Along with the lifestyle vignettes, there's also a huge wall of flat-panel TVs, an On the Go area for portable electronics, and even a car-stereo installation area. The goal of all the demo spaces isn't just to sell gear - it's to eventually have the customer and salesman sit down together and plan an in-home visit with a design-team member to discuss the best solutions for the available budget. Options run the gamut from basic flat-panel TV installations to whole-house control and automation systems.
"We arrange the stores in the way the equipment will ultimately be used, and we focus on systems as opposed to individual components," says Patrick Reynolds, senior VP and chief marketing officer at Tweeter. "So if you're thinking about your living room, we try and say, 'Here's a notional space that shows a few examples of what you might do in a living room.' If you want a $1,000 panel hung correctly, we can do that to the nth degree, but if you want a $10,000 system, we do that, too. The concept is based on how you live your life and what we can do to make your life a bit more fun."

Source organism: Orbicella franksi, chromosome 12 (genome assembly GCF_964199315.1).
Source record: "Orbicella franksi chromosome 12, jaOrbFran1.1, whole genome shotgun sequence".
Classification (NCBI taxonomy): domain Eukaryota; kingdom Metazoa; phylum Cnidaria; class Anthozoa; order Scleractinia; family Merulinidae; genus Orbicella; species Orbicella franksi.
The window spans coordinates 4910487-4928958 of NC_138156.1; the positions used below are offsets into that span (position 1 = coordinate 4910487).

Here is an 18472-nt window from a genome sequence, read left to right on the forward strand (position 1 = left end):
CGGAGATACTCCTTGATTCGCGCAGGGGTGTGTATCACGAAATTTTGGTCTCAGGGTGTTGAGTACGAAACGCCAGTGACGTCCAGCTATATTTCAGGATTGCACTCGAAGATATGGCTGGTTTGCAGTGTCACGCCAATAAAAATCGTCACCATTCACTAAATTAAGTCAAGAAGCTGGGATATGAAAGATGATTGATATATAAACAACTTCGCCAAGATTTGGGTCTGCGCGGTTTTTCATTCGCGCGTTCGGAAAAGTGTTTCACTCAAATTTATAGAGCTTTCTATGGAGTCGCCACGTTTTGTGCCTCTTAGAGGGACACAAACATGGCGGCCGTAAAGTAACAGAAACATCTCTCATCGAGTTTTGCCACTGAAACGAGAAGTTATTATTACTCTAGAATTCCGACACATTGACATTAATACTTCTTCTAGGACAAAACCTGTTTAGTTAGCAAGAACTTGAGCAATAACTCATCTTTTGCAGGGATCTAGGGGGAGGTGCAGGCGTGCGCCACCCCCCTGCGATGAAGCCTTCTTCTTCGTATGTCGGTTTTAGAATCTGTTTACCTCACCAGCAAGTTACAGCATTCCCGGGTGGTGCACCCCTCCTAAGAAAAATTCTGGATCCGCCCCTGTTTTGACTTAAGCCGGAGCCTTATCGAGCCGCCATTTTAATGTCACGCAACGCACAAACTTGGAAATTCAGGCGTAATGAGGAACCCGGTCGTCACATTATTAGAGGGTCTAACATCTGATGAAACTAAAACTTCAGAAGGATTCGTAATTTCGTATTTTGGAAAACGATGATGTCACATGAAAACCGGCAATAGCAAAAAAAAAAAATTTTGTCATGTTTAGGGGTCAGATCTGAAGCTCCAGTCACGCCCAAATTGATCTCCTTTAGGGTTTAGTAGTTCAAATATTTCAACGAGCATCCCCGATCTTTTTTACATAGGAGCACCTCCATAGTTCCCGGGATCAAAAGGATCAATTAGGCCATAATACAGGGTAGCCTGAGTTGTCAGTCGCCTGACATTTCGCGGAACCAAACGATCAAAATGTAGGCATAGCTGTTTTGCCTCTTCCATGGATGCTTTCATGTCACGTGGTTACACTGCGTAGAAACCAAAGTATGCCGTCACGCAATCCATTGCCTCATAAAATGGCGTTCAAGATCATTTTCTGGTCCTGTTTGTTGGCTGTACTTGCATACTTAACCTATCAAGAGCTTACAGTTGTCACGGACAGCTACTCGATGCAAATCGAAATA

The customer journeys, while recommended, aren't mandatory. Those choosing to navigate the store on their own are given a map that details the various areas within the Playground. While the company is still evaluating and fine-tuning the concept, it apparently is fulfilling its goal of creating excitement in visitors. Reynolds estimates that so far, about 70% of the customers are agreeing to go on the guided tour.
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